Re-Opening of Common Areas and Amenities
Under Phase 3, gatherings of 10 or fewer people will be allowed. This means that associations may consider re-opening previously closed common areas such as roof decks and party rooms. However, steps should be taken to encourage compliance with the 10-person limit. Associations should consider implementing reservation systems so that a limited number of users sign up in advance to utilize the space. Association-provided furniture should be limited so that there is only seating for 10, and seating should be well-spaced. The Association should make it known that use of common area is at each user’s own risk (i.e., just because the space is open for use, does not mean that the Association guarantees it is safe to use). Finally, the Association should make it clear that if gathering size limitations and social distancing guidelines are ignored, the area will again be closed.
Phase 3 allows for limited re-opening of health and fitness facilities. Indoor gyms are limited to one-on-one training (no indoor classes), and outdoor classes and fitness activities are limited to 10 participants or fewer. This means that associations may consider re-opening outdoor activity areas such as basketball courts and tennis courts on a reservation, limited participant basis. Associations my consider reopening fitness rooms, depending on their size, on a reservation basis for personal training purposes only. The new executive order provides that fitness and exercise gyms may not allow other activities, including member workouts, because of the heightened risk of transmission of COVID-19 when people exercise together and share equipment in an indoor space. If fitness centers reopen for one-on-one personal training, sanitizing sprays and wipes should be utilized after each use of the equipment.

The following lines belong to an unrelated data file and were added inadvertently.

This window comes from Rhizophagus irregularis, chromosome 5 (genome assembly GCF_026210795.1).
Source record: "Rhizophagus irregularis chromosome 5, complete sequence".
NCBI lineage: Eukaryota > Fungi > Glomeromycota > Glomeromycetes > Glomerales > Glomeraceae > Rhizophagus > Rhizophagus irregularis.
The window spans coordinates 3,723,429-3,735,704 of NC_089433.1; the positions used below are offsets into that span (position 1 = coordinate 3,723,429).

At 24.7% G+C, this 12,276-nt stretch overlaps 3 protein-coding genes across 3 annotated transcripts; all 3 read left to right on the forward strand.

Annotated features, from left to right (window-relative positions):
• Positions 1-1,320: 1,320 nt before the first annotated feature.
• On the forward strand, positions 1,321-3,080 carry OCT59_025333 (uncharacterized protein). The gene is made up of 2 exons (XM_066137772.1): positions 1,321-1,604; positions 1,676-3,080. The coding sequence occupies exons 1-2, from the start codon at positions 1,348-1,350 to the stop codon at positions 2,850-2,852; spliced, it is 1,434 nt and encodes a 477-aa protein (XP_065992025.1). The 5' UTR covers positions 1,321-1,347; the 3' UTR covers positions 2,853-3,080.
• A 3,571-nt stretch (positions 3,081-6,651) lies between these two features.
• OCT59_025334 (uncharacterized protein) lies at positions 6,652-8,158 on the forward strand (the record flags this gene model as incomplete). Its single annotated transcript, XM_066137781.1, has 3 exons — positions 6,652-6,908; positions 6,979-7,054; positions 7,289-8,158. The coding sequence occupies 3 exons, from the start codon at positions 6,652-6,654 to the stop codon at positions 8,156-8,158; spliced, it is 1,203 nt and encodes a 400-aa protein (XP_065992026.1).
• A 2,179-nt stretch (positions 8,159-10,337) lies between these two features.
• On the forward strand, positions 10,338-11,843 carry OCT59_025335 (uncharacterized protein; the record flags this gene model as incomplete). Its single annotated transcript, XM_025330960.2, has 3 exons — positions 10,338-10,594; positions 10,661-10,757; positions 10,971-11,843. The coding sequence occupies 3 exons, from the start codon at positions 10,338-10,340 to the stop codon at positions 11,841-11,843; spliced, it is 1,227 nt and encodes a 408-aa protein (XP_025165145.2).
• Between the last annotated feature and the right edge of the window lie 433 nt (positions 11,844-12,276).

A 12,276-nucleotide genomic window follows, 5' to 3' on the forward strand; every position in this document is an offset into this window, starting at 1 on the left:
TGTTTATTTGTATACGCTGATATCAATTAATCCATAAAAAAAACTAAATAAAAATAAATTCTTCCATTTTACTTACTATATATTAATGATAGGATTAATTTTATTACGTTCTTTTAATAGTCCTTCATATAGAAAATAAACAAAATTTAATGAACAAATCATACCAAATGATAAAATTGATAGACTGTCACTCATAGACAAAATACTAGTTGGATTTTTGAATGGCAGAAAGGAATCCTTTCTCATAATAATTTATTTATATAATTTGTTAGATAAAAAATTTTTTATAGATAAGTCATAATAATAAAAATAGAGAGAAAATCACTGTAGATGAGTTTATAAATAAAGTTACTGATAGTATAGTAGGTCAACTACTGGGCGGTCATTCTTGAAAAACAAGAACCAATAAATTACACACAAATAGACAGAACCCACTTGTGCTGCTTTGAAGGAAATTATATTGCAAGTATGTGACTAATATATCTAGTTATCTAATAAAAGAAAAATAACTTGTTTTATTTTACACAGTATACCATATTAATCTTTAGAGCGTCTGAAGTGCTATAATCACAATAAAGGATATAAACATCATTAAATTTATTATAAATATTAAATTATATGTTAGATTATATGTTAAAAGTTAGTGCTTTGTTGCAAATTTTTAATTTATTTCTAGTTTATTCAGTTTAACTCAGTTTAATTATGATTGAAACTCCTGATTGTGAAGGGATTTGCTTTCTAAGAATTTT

The state has yet to announce guidelines for the reopening of pools. The Director of the Illinois Department of Public Health has mentioned that pools may not be safe due to “shedding of the virus” while swimming. In addition, social distancing is very difficult in a swimming pool, and limiting occupancy to 10 or fewer might not justify the cost of operating a pool this summer. We still do, however, expect that guidelines will be released, and activities such as lap swimming may become available before social use of pools is allowed. We will continue to update as new guidelines are released. (Note that Chicago pools should remain closed, as discussed below.)